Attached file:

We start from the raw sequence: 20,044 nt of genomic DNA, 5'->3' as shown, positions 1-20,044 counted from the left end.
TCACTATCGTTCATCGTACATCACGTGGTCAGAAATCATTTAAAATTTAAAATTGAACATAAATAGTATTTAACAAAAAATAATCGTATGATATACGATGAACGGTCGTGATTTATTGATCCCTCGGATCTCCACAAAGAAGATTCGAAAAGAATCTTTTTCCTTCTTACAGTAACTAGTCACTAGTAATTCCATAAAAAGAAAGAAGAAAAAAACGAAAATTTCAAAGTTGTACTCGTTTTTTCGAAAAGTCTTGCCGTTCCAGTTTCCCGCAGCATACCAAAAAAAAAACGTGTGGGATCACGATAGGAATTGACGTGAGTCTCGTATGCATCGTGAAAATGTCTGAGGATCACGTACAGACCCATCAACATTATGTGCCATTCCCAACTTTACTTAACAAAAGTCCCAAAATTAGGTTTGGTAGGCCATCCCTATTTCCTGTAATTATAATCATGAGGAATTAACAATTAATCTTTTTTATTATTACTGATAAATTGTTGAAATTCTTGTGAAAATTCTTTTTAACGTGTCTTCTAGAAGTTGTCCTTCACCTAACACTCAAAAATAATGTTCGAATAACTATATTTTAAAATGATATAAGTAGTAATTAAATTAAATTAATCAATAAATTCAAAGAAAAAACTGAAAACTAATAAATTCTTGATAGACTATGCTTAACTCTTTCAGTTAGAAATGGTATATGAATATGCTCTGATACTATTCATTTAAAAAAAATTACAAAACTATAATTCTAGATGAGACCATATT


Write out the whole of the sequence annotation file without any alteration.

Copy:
We start from the raw sequence: 20,044 nt of genomic DNA, 5'->3' as shown, positions 1-20,044 counted from the left end.
TCACTATCGTTCATCGTACATCACGTGGTCAGAAATCATTTAAAATTTAAAATTGAACATAAATAGTATTTAACAAAAAATAATCGTATGATATACGATGAACGGTCGTGATTTATTGATCCCTCGGATCTCCACAAAGAAGATTCGAAAAGAATCTTTTTCCTTCTTACAGTAACTAGTCACTAGTAATTCCATAAAAAGAAAGAAGAAAAAAACGAAAATTTCAAAGTTGTACTCGTTTTTTCGAAAAGTCTTGCCGTTCCAGTTTCCCGCAGCATACCAAAAAAAAAACGTGTGGGATCACGATAGGAATTGACGTGAGTCTCGTATGCATCGTGAAAATGTCTGAGGATCACGTACAGACCCATCAACATTATGTGCCATTCCCAACTTTACTTAACAAAAGTCCCAAAATTAGGTTTGGTAGGCCATCCCTATTTCCTGTAATTATAATCATGAGGAATTAACAATTAATCTTTTTTATTATTACTGATAAATTGTTGAAATTCTTGTGAAAATTCTTTTTAACGTGTCTTCTAGAAGTTGTCCTTCACCTAACACTCAAAAATAATGTTCGAATAACTATATTTTAAAATGATATAAGTAGTAATTAAATTAAATTAATCAATAAATTCAAAGAAAAAACTGAAAACTAATAAATTCTTGATAGACTATGCTTAACTCTTTCAGTTAGAAATGGTATATGAATATGCTCTGATACTATTCATTTAAAAAAAATTACAAAACTATAATTCTAGATGAGACCATATT